Voting rights at stake in petition drive, legislative maneuvering

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 The “Secure MI Vote” petition is making its way around Michigan communities. The petition is designed to change election laws in Michigan, including a requirement for in-person voters to present a partial Social Security number and photo ID. It would also require absentee voters to provide either of these on absentee ballot applications. Any individual who is unable to provide a photo ID would be required to present one in person within six days if their vote is to be counted.

Members of the group circulating the petition say they are a citizen-led organization, but there is no information about their leadership on their website. Various businesses across Michigan have become “hubs” where supporters can sign petitions, pick up petitions, or drop off signed petitions. 

Another change this petition would bring to Michigan election laws is the removal of the affidavit option for voters. Under current law, any voter who does not have a photo ID at the polls is required to sign an affidavit swearing their identity under penalty of perjury. With this option removed, voters will have to make an additional trip to the clerk’s office within six days to provide their ID.

Ingham County Clerk Barb Byrum has denounced the petition, saying it will make voting access in Michigan harder for those who are already disenfranchised.

Byrum said Michigan already has some of the most secure elections in the country. She said the petition would not enhance the safety measures already in place, but would instead throw in roadblocks to voting access.

Byrum, a former Democratic state legislator, said these proposals deliberately complicate the voting process. 

Voting rights groups such as Voters Not Politicians have worked to spread awareness about the petition and the harmful effects it will have on voting access.

“Right now, our focus is on educating the public,” said Hannah Lupi of Voters Not Politicians. “The ‘Secure MI Vote’ petition will make voting harder and will give politicians the power to interfere with our vote and the will of the people.”

Jamie Roe, a spokesperson for the “Secure MI Vote” petition, said the goal of the petition is to reinstate confidence in Michigan’s elections. Roe has worked with Republican campaigns in the state of Michigan since 1990. He worked for Republican John Engler’s campaign for governor in 1990. Roe said he thinks opposition to the bill is unwarranted

“The past two elections we had voters from both sides questioning the election results,” said Roe. He said voters from one side questioned the results in 2016 with questions about Russian interference. Voters from the other side questioned the 2020 result over claims of voter fraud. Roe said this petition will expand voting access with the implementation of the Voter Access Fund which would help supply IDs to those who cannot afford them.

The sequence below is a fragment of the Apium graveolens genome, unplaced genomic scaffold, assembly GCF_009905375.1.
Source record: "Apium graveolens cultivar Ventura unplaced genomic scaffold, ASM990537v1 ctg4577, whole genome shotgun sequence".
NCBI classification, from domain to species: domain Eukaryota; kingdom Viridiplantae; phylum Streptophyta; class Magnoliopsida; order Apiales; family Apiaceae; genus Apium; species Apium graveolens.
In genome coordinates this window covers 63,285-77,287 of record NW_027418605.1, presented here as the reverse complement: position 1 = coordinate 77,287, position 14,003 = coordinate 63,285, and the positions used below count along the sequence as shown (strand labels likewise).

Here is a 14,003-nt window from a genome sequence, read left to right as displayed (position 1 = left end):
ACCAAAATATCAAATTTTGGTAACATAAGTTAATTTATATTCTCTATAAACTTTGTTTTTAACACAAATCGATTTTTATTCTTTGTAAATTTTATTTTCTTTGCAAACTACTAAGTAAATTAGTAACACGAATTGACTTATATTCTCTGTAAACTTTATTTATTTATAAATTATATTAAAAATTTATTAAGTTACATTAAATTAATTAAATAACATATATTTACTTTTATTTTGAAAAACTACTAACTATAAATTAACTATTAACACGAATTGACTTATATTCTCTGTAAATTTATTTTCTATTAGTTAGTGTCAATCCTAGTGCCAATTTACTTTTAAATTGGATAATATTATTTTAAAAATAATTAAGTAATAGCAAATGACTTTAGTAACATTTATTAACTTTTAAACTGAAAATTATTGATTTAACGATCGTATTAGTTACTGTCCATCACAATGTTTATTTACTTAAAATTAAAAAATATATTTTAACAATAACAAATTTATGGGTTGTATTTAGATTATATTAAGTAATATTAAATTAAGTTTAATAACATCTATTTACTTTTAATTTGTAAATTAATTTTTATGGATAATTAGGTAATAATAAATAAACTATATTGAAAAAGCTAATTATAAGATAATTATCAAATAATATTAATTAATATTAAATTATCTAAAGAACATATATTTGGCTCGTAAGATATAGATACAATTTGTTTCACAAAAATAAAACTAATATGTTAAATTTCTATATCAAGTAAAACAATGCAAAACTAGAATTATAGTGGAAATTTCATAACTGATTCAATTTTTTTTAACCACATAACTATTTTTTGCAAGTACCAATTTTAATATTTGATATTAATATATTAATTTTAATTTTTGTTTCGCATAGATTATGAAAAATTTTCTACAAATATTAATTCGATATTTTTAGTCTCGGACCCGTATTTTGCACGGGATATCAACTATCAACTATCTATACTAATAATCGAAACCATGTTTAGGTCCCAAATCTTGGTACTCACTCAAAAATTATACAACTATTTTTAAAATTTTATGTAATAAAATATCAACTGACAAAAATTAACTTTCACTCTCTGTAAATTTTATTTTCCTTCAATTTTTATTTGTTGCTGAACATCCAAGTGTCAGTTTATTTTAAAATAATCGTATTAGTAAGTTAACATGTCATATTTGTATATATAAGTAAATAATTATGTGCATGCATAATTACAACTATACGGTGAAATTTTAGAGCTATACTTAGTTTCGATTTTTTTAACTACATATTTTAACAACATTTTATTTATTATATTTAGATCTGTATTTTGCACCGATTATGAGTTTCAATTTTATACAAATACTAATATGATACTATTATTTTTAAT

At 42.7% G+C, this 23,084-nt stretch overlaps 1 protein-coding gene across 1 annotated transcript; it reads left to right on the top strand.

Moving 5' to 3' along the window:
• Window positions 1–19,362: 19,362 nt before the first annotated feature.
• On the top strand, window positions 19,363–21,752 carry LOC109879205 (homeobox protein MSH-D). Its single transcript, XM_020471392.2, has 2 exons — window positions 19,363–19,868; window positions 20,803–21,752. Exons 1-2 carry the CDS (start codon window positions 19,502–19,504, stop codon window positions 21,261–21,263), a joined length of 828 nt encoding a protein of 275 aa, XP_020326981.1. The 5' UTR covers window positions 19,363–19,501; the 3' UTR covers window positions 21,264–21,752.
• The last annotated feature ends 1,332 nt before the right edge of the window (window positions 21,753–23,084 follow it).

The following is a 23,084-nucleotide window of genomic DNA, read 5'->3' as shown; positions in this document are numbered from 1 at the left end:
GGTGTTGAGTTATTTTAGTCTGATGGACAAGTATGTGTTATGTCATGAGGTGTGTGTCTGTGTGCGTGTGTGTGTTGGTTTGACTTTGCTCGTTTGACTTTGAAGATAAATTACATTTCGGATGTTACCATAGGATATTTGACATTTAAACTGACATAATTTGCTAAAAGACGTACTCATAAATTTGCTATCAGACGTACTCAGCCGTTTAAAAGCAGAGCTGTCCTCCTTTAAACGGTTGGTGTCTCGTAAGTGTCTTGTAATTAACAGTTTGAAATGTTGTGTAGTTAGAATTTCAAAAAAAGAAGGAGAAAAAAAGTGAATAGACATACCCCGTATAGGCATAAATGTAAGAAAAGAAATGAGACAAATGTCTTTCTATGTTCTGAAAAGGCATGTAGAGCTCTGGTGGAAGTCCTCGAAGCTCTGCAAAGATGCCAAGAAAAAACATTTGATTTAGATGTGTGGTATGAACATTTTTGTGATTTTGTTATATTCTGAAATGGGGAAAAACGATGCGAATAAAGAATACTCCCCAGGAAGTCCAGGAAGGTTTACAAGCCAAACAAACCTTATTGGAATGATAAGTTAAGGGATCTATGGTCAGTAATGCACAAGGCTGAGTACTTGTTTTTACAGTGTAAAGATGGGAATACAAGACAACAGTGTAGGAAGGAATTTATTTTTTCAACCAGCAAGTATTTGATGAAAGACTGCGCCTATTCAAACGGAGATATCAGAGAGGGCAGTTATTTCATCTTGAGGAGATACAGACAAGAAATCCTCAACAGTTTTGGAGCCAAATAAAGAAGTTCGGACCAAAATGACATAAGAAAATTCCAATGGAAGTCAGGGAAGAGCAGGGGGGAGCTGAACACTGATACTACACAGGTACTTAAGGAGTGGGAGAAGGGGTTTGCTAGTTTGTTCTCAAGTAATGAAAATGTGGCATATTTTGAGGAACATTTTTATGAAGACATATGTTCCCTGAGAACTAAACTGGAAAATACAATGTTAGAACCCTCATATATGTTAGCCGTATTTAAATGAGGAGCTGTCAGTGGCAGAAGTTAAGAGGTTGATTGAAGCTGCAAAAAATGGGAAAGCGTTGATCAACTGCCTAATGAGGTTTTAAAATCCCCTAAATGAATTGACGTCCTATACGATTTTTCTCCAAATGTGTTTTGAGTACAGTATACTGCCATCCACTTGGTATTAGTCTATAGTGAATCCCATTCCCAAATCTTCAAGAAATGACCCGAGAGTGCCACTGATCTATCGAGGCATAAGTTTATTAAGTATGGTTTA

Mark Grebner, Democratic Ingham County Commissioner for District 8 said, “This set of restrictions is not like walls or fences, it’s like uneven parts of the sidewalk. They will trip a few people, but won’t stop people from voting.”  

Grebner was elected as Ingham County Commissioner for district 8 in 2017 and has 30+ years of experience in the political sector.

Road map of voting laws

Katie Townley

This diagram shows the steps one would have to take to vote if the petition is passed.

According to the Michigan’s Legislature, petitions must have signatures equal to 8%  of the total votes cast in the prior gubernatorial election to get on the ballot. This would mean that the “Secure MI Vote” petition needs valid 347,307 signatures. Before it makes the ballot, however, legislators have a chance to adopt a plan of their own.

East Lansing Clerk Jennifer Shuster said the most important thing she wants citizens to know before signing the petition is that they are not signing to put these measures before the voters, but sending them to the Legislature. If the petition acquires  enough signatures, it first goes to the Legislature, which can approve the language or create and adopt its own version. That decision is final. It does not go to the governor. Michigan has a Democratic governor and a Republican Legislature. 

If passed, the “Secure MI Vote” petition will become law within 90 days of the Michigan House and Senate approving it. With the Republican Party controlling both chambers of the Legislature, the Republican-led petition in Michigan has a good chance at passing. 

Former campaign field organizer for Lansing Mayor Andy Schor and MSU Senior Kylee Johnson said that the “Secure MI Vote” could restrict MSU students who wish to vote at temporary school addresses in Igham County. 

“It will impact MSU/Ingham county heavily because the majority of students that attend MSU and live in Ingham County cast absentee ballots for their local elections back home, this petition will limit young voters’ ability to efficiently request and receive an absentee ballot.”

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